The main substance of his message was that there are three different kinds of leaders; Prophets, Priests, and Kings (no surprises at the gender exclusivity here). Prophets are those who "protect the gates" and are concerned about the message of the Church, specifically its' theology and doctrine (a word that Driscoll uses all too casually). These are the theology nerds among us--the thinkers for the church, those who love books and discussion and, apparently, shooting anyone who disagrees with them. I wanted to put myself in the prophets camp. After all, I love theology and I love theological discussion and I pride myself in being relatively well read therein... for what it's worth, I even have a degree in the subject... but by Driscoll's calculation, I don't like the right theology to be considered a priest. He had a very narrow view on the books and traditions from which we should draw and, frankly, I don't care for Wayne Grudem. And I don't feel the need to attack the people with whom I disagree with. So, I guess I should have picked a different major.
Priests, are the loving types, the ones who care about God's people and the ones who are community and relationship driven. Kings are the administrators of the church, the ones who find effective and practical ways of making the reality of the church--it's work and it's message--effected within the world. Apparently, kings have to love charts and graphs and they're really into building projects.
His message was that we need to know who we are and we need to balance our leadership according to these criteria. We cannot allow one form of leadership to dominate another.
What Driscoll was really getting at were the krygmatic, koinonia, and the liturgical/sacramental elements of the church. Nothing new, of course, except for his explanations of them which I found to be short of the mark, inadequate, and extremely narrow (leaving out Progressive, "emergent" and mainline leaders... which is pretty much most of the Church). But those three elements of the church should be balanced, perhaps especially among the staff of the local church. So there was definitely some posetive takeaway.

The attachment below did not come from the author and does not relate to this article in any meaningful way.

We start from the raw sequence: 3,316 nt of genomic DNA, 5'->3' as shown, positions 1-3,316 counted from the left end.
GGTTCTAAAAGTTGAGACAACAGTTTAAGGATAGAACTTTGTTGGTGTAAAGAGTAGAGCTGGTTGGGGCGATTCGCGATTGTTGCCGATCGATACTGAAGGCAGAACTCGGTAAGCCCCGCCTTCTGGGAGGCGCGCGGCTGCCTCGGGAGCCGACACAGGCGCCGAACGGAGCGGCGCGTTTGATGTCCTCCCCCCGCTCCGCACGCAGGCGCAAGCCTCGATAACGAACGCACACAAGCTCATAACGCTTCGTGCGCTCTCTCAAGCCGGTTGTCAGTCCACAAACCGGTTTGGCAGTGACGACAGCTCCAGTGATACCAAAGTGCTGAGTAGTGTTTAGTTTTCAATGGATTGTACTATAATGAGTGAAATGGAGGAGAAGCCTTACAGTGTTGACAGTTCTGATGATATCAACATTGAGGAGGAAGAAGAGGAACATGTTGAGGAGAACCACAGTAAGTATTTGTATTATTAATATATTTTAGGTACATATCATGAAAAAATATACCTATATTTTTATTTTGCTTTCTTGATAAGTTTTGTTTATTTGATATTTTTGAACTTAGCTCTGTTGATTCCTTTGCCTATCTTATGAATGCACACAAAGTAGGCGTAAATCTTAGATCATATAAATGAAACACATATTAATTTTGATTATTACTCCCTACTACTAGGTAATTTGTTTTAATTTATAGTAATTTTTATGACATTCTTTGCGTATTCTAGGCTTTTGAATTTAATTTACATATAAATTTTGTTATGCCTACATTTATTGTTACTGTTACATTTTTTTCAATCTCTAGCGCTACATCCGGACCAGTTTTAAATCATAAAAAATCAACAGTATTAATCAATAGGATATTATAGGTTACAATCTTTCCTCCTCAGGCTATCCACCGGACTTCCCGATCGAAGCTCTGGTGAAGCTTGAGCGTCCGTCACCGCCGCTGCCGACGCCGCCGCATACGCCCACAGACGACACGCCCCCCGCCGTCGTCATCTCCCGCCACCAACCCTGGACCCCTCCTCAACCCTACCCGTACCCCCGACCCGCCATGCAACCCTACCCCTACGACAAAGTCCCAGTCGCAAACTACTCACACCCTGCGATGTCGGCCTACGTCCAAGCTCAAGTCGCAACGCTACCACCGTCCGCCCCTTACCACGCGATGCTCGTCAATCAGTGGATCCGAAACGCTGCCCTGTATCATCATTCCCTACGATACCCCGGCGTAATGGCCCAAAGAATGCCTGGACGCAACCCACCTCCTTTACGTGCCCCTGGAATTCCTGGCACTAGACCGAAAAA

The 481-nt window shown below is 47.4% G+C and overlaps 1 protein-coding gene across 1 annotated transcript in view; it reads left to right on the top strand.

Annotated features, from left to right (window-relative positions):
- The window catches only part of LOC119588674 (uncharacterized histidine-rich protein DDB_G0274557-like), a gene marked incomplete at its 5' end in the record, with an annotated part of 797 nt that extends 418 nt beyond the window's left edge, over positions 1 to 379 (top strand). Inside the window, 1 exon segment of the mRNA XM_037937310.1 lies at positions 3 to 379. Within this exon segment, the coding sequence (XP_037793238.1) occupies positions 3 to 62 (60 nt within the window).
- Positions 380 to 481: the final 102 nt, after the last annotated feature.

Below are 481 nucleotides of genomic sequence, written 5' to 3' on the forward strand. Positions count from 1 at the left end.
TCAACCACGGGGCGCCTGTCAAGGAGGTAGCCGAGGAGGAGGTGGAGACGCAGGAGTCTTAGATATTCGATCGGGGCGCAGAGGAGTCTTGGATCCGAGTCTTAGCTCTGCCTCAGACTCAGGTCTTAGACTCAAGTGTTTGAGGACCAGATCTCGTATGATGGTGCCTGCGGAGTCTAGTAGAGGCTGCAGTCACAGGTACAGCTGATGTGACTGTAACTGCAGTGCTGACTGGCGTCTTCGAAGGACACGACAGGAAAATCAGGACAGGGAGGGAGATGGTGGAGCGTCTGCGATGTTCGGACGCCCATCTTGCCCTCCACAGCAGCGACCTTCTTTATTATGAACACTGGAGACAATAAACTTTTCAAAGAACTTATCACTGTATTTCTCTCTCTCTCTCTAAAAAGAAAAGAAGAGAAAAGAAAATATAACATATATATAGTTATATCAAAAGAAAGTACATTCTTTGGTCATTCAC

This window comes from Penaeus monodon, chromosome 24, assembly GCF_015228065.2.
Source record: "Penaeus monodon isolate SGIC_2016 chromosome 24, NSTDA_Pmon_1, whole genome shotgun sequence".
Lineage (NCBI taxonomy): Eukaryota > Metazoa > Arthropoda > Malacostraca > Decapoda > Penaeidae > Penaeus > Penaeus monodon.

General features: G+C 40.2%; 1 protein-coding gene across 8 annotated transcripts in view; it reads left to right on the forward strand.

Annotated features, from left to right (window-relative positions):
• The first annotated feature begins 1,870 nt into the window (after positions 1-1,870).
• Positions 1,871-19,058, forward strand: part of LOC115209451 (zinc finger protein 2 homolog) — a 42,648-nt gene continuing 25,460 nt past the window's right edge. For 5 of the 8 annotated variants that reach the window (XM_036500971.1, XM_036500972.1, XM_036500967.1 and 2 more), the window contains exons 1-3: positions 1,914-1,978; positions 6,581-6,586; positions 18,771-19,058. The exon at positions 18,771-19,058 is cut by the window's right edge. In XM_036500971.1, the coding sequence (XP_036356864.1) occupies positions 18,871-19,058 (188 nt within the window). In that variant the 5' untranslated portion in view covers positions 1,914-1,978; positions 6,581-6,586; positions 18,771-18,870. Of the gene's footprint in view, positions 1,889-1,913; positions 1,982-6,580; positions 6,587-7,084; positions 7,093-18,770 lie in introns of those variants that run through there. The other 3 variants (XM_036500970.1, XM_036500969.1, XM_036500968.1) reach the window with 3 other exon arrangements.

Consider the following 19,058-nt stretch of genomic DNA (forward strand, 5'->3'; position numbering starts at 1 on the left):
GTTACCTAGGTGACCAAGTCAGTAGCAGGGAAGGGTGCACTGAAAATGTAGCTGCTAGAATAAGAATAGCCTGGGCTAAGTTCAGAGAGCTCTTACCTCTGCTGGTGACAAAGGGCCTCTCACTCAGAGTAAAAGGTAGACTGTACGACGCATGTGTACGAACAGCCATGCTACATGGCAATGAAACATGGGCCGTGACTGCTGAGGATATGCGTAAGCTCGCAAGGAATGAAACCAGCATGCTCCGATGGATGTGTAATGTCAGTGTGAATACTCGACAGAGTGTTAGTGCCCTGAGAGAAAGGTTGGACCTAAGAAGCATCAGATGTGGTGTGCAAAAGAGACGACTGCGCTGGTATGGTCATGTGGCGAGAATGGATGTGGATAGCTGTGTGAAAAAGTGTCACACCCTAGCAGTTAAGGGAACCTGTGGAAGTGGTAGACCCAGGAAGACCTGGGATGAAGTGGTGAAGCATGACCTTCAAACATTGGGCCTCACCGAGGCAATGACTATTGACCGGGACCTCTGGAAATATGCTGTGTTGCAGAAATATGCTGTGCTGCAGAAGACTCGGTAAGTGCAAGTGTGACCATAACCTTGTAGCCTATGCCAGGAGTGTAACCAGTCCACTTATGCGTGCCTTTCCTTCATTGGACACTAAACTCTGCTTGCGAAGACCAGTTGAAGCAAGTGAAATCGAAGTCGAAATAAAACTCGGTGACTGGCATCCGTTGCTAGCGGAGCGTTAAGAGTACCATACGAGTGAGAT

It was interesting to finally be in the same room as Mark Driscoll. He certainly lived up to expectation.
LOL, Wes, yeah, Driscoll can be a bit much at times. I would be really interested in knowing more about your theological perspective sometime. I'm in a time of some pretty intense rethinking of what it means for me to be a follower of Jesus. I'm kinda fixated on the issue of hell and eternal torment and all right now, but I would love to hear about books, people and ideas that have influenced your theology generally.
I'm so glad you're rethinking things... so am I and I hope I never stop. Theology is, by nature, something that must be continuously rethought and rediscovered. It is "the proclamation of God's ministry" (Andrew Root) and thus it is inherently contextual.